Quotes: Cynic, Cynicism

(someone who looks both ways before crossing a one-way street)

1. A person who believes all people are motivated by selfishness.
2. A person whose outlook is scornfully and often habitually negative.

A Cynic was an ancient Greek philosopher or a member of a group of ancient Greek philosophers who believed that virtue is the only good and that the only means of achieving it was through self-control. The sect was founded by Antisthenes in the 4th century B.C. From Greek kunikos and then through Latin cynicus, "dog".

These sect members had a doglike insolence, a doglike disregard for social customs, a doglike use of tubs or kennels for sleeping, and a currish insistence upon one's own opinion. It may have been a coincidence that the Greek word for "doglike" is cynikos.

The word cynic had not been in English very long before it was applied to any faultfinding critic, especially to someone who doubts the sincerity of all human motives except self-interest.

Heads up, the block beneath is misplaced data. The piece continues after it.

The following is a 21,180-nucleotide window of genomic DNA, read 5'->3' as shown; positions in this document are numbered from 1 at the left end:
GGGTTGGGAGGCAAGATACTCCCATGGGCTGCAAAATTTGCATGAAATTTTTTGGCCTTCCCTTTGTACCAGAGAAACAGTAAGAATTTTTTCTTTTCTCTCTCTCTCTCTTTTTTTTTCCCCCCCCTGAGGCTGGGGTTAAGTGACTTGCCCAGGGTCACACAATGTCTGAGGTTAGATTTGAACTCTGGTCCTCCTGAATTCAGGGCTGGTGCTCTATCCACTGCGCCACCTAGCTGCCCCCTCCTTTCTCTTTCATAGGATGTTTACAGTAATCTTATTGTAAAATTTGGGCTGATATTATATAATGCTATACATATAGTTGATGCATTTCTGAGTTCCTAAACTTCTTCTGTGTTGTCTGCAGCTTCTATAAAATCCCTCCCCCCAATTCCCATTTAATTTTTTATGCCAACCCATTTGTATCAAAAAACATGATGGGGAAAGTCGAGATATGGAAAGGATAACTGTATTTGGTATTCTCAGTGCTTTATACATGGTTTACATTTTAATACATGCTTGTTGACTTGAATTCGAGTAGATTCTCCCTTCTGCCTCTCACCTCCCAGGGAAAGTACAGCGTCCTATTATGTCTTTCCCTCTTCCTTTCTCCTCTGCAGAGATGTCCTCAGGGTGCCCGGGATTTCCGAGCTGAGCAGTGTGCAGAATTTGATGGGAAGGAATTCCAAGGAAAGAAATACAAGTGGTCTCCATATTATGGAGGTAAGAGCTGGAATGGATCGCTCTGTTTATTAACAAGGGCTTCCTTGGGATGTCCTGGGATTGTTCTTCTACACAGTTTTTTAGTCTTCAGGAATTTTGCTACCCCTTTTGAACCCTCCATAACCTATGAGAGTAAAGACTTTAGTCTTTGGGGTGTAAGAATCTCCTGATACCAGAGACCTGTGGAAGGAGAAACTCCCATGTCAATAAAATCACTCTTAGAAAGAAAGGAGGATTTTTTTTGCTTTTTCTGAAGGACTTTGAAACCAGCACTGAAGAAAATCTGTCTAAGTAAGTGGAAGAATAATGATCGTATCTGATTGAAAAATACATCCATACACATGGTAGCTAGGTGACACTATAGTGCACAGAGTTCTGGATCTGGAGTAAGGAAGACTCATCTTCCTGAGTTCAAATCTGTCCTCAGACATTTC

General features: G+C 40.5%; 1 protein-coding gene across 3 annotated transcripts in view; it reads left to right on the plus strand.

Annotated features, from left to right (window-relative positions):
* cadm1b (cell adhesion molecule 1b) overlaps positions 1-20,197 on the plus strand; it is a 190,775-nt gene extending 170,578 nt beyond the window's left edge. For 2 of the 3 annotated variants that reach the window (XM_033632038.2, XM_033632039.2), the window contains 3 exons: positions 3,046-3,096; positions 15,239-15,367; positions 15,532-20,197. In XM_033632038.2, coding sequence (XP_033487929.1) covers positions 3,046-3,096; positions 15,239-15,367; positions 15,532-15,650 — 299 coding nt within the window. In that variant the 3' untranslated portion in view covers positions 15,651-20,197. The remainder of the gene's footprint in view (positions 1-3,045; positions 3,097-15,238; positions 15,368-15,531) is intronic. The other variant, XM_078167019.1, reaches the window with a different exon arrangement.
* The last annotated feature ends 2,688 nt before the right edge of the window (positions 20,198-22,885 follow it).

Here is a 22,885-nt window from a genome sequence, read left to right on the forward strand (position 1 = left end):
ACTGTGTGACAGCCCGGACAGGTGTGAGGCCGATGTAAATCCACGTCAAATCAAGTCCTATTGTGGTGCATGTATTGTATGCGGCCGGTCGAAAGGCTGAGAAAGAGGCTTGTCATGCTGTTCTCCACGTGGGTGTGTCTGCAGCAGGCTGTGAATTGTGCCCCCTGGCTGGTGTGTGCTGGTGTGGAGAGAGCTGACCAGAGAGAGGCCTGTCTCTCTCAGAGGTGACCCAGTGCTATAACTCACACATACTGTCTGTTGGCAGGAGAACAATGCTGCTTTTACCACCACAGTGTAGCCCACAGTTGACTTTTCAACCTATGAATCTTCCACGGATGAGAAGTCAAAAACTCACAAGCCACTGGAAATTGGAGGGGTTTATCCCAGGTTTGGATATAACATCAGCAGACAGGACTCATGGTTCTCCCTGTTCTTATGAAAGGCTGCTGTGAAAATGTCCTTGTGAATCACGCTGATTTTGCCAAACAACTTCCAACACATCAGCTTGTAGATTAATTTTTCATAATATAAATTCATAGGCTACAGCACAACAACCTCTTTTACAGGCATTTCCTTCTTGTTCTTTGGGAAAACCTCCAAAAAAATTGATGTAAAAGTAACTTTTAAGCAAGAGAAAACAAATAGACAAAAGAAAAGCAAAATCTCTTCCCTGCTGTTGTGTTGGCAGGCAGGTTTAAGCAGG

—Partly based on information from
Thereby Hangs a Tale by Charles Earle Funk; Harper and Row, Publishers; New York; 1950, page 88.
1. An attitude of scornful or jaded negativity, especially a general distrust of the integrity or professed motives of others: the public cynicism aroused by governmental scandals.
2. A scornfully or jadedly negative comment or act.
3. Cynicism: The beliefs of the ancient Cynics.


Give a cynic an inch and he’ll measure it to make sure.

A cynic is someone who, when smelling flowers, looks around for a coffin.
—Modification of an Oscar Wilde quote

The cynic puts all human actions into two classes: openly bad and secretly bad.
—Henry Ward Beecher

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